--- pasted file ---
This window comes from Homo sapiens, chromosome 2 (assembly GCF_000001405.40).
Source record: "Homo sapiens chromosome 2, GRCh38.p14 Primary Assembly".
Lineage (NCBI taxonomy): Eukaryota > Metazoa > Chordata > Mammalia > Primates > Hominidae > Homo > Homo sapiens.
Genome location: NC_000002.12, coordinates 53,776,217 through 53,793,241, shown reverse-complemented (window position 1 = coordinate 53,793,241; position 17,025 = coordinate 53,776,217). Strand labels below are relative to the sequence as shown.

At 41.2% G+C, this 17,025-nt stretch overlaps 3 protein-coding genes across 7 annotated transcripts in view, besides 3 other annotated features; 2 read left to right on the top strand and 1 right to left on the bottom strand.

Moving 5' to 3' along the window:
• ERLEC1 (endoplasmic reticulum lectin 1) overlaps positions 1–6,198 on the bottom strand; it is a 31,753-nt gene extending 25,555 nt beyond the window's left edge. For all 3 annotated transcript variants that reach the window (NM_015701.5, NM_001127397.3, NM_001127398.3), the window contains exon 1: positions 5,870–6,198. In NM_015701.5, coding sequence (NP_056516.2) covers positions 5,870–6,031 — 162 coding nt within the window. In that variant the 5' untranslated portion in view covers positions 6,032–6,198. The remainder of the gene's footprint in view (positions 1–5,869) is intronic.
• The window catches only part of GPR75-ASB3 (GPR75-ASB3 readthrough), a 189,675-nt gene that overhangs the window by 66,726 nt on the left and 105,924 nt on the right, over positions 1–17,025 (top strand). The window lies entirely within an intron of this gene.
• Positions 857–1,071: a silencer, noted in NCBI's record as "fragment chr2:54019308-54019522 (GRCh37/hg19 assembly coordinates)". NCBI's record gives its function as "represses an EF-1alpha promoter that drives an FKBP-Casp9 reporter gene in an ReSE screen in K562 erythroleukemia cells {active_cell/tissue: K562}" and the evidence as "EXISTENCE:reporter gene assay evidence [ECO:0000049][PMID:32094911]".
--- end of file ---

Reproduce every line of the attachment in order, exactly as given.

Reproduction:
This window comes from Homo sapiens, chromosome 2 (assembly GCF_000001405.40).
Source record: "Homo sapiens chromosome 2, GRCh38.p14 Primary Assembly".
Lineage (NCBI taxonomy): Eukaryota > Metazoa > Chordata > Mammalia > Primates > Hominidae > Homo > Homo sapiens.
Genome location: NC_000002.12, coordinates 53,776,217 through 53,793,241, shown reverse-complemented (window position 1 = coordinate 53,793,241; position 17,025 = coordinate 53,776,217). Strand labels below are relative to the sequence as shown.

At 41.2% G+C, this 17,025-nt stretch overlaps 3 protein-coding genes across 7 annotated transcripts in view, besides 3 other annotated features; 2 read left to right on the top strand and 1 right to left on the bottom strand.

Moving 5' to 3' along the window:
• ERLEC1 (endoplasmic reticulum lectin 1) overlaps positions 1–6,198 on the bottom strand; it is a 31,753-nt gene extending 25,555 nt beyond the window's left edge. For all 3 annotated transcript variants that reach the window (NM_015701.5, NM_001127397.3, NM_001127398.3), the window contains exon 1: positions 5,870–6,198. In NM_015701.5, coding sequence (NP_056516.2) covers positions 5,870–6,031 — 162 coding nt within the window. In that variant the 5' untranslated portion in view covers positions 6,032–6,198. The remainder of the gene's footprint in view (positions 1–5,869) is intronic.
• The window catches only part of GPR75-ASB3 (GPR75-ASB3 readthrough), a 189,675-nt gene that overhangs the window by 66,726 nt on the left and 105,924 nt on the right, over positions 1–17,025 (top strand). The window lies entirely within an intron of this gene.
• Positions 857–1,071: a silencer, noted in NCBI's record as "fragment chr2:54019308-54019522 (GRCh37/hg19 assembly coordinates)". NCBI's record gives its function as "represses an EF-1alpha promoter that drives an FKBP-Casp9 reporter gene in an ReSE screen in K562 erythroleukemia cells {active_cell/tissue: K562}" and the evidence as "EXISTENCE:reporter gene assay evidence [ECO:0000049][PMID:32094911]".